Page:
Study techniques – Niels Bohr Institute - University of Copenhagen

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Study techniques

In order to study efficiently it is benefitial to create healthy study habits. Here are some specific suggestions to help you organize and manage your work:

  • Pomodoro
  • Feynman
  • Cornell

Pomodoro

The Pomodoro technique is a method for time management where you break down work into intervals seperated by short breaks. You visualize your efforts by counting each interval to keep track of your habits and improve yourself. In this short introduction I embrace and stay true to the original concept but abandon certain traits that I don’t follow personally. You can read more about the technique in its original form here or here.

Tools

All you need is a watch and a set of tasks to do:

  • Set a timer for an interval of n minutes to work in and x minutes for a break after each interval.
  • After 3-4 repetitions take a longer break.
  • In each interval decide on a task and stay completely focused on the task at hand. In each break do whatever you feel like.
  • Record each interval you complete.

Modify the technique to suit your goals

The original method is to help you improve your efficiency and work goal oriented towards finishing one task at the time, but it is also an efficient method for simply minimizing distractions in order to work in longer periods at the time.

Use apps


Feynman

The Feynman Technique is a method for learning concepts thoroughly. Simply put you need to be able to explain a subject as simply as possible in order to actually understand the concept and not only have memorized it for convenience. Feynman was an American physicist and so his technique is usually used in technical or mathematical classes - but theres is no reason why it could not be used in non-technical classes.

The Feynman Technique in 4 short steps:

  1. Choose your concept
    Write the name of it on top of a blank paper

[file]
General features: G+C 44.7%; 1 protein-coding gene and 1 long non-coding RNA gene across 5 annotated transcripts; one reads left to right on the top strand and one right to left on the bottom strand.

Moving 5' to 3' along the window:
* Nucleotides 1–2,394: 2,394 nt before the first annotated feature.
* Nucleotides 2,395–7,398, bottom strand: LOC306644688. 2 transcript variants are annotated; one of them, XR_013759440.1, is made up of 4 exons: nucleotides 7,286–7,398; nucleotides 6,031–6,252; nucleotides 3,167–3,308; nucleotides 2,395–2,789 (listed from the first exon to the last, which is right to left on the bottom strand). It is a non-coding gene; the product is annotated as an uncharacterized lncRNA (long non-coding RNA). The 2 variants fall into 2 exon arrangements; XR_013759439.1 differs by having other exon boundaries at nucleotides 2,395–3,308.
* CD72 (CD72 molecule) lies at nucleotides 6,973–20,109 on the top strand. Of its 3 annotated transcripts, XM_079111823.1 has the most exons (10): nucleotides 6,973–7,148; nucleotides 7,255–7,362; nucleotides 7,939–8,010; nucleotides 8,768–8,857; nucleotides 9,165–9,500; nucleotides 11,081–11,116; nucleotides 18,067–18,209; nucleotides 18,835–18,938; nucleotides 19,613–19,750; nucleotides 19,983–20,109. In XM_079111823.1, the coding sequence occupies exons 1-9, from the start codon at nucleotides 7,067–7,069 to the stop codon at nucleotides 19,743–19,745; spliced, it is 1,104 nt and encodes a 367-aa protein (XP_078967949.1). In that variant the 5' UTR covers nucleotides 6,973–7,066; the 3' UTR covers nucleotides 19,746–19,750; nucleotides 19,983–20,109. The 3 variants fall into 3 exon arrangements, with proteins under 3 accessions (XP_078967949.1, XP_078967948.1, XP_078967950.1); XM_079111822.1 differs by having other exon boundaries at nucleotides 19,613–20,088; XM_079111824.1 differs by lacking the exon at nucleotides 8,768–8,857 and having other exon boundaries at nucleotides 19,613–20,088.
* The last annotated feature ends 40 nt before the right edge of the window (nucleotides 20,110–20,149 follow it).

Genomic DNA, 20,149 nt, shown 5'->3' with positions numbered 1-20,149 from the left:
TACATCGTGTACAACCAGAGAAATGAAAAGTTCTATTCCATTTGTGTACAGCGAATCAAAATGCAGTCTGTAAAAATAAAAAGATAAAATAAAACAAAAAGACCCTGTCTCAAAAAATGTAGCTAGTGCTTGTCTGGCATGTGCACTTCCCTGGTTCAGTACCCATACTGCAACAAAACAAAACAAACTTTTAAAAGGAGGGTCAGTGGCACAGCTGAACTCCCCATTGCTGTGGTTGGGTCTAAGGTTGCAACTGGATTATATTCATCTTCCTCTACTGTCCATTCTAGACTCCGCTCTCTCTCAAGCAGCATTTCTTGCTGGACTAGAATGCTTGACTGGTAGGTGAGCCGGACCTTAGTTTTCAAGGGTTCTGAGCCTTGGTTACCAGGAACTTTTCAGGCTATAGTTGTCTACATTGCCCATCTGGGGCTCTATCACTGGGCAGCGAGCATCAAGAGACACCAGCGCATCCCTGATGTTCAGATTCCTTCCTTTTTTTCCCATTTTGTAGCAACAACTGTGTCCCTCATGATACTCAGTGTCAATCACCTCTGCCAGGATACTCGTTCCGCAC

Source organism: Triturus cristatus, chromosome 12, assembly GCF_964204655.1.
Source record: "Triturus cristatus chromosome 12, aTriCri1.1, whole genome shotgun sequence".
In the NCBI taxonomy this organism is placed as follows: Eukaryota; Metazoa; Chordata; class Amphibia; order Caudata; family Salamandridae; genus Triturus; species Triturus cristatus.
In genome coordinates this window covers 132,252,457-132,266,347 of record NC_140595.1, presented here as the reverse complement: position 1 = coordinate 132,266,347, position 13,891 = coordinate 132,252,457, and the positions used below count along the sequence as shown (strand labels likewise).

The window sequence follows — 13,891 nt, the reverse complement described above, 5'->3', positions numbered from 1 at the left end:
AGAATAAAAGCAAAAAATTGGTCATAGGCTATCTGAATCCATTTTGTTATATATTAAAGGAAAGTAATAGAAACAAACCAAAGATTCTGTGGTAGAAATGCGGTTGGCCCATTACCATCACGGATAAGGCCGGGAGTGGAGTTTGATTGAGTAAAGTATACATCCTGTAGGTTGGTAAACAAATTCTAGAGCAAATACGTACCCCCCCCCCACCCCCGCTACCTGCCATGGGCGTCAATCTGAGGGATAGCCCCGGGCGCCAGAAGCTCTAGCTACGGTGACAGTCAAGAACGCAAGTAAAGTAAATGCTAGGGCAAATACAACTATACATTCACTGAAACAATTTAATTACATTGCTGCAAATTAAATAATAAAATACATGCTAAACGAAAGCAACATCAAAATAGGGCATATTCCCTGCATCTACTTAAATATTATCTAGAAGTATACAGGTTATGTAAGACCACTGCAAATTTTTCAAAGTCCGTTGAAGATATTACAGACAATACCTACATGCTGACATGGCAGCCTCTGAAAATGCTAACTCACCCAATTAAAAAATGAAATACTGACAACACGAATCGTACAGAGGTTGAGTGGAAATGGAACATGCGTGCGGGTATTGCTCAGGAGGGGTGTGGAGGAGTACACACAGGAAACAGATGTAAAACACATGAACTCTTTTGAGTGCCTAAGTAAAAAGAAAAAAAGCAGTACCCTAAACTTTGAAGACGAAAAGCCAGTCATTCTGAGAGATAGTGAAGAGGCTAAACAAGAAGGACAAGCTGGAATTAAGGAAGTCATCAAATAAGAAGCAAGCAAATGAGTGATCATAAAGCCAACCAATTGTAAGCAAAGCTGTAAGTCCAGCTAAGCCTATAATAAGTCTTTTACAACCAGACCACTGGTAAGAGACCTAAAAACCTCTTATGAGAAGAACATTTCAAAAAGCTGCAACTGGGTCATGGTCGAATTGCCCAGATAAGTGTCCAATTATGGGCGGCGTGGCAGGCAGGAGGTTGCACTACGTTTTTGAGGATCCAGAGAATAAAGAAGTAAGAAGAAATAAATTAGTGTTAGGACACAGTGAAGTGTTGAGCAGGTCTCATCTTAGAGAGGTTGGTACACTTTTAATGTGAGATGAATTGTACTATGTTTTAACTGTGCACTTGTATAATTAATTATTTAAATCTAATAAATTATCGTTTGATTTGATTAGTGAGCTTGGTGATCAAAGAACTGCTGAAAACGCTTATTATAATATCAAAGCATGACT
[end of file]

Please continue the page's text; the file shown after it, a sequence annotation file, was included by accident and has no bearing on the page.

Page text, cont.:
2. Pretend you’re teaching it to a new student
    This is the crucial step of the method. Write it down on the paper as if you were explaining the subject to someone who didn’t understand it. Try to write as much as you can without help from your books. You will use this step to identify exactly what details you need to work on.
  3. Go to your books whenever you get stuck
    Whenever you hit a wall, go back to your books and re-read the material until you understand it well enough to continue the paper.
  4. Simplify and create analogies
    If you end up with complicated sentences or confusing explanations try to either simplify the language or create an analogy to understand it better.

Use this technique to

  • Finally learn something you are able to understand but keep forgetting
    Use this technique to create useful analogies or to simplify complex concepts.
  • Understand ideas you just don’t really ‘get’
    Walk through the steps slowly to identify your specific problems and arrange for someone to help you with them.
  • Prepare for an exam
    Try repeating step 2 until you can finish it without looking anything up in the textbooks. Create analogies and simplify your explanations if they are too technical. In this way you ensure actually learning the subject and not just memorizing it.

Cornell

Divide your paper into three sections as shown in the photo.

  • A: Write your lecture notes in this sections as usual.
  • B: Questions, headlines, main points, sudden ideas and observations here.
  • C: Sum up the lecture notes and the work short and concisely.

 


Sources, inspiration and references: